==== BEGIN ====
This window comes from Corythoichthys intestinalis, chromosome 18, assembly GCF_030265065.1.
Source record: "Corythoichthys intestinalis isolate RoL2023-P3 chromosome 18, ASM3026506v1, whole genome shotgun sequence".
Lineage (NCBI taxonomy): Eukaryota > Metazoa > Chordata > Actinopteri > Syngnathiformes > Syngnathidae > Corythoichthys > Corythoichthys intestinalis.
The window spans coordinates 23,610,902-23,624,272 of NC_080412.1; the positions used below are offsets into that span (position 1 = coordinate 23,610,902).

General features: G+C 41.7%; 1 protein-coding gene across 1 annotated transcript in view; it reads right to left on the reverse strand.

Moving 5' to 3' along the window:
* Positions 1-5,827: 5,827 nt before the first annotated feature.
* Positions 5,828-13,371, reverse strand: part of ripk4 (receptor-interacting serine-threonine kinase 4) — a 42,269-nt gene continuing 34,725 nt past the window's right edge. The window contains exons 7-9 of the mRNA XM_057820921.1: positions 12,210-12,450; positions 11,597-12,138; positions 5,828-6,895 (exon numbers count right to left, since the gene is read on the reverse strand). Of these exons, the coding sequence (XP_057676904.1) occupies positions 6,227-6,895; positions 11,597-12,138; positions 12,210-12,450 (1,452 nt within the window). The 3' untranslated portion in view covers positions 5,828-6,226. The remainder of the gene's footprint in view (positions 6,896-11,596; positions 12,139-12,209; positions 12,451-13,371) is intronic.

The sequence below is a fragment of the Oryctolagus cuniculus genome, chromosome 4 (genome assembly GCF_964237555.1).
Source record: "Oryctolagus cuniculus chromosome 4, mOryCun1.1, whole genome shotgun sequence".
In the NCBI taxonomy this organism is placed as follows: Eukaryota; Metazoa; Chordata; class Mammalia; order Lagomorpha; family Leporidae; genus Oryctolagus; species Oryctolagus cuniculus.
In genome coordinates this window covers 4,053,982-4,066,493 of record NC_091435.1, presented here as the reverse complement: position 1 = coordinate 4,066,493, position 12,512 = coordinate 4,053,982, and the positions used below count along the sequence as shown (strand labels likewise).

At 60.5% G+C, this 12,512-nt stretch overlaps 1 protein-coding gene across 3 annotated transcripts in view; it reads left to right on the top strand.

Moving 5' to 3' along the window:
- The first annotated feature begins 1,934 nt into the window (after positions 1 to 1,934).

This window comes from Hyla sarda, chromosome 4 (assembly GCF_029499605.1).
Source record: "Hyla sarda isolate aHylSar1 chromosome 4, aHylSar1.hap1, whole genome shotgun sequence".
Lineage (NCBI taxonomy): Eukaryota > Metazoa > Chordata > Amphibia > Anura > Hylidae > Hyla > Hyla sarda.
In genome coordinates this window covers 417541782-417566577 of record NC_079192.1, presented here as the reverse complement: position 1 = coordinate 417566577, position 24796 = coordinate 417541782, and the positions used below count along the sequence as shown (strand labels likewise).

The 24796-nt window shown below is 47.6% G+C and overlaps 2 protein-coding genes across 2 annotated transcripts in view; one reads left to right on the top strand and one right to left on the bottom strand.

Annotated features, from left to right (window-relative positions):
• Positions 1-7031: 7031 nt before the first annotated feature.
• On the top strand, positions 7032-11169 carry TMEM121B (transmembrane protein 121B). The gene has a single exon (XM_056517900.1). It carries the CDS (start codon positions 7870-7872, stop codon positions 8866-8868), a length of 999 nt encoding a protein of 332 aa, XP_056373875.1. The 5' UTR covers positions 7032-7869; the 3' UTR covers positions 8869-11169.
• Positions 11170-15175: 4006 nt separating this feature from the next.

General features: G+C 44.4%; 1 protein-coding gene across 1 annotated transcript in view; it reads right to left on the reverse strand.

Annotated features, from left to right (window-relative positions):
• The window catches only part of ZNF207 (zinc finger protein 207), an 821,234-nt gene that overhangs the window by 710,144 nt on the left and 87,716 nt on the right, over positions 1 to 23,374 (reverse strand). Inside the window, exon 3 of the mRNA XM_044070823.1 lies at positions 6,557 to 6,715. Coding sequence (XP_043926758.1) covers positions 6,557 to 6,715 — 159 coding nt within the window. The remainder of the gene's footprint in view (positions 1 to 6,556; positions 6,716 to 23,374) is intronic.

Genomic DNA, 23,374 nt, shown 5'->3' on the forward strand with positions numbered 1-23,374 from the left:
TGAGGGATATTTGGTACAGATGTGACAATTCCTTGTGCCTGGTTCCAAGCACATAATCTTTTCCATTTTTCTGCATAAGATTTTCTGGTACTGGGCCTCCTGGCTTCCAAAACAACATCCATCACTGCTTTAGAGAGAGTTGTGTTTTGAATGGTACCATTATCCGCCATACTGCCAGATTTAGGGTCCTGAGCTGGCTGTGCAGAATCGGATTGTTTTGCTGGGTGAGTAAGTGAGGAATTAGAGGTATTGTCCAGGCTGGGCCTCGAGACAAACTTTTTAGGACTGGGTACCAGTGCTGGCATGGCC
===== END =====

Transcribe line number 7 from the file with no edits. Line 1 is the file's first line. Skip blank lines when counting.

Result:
* Positions 1-5,827: 5,827 nt before the first annotated feature.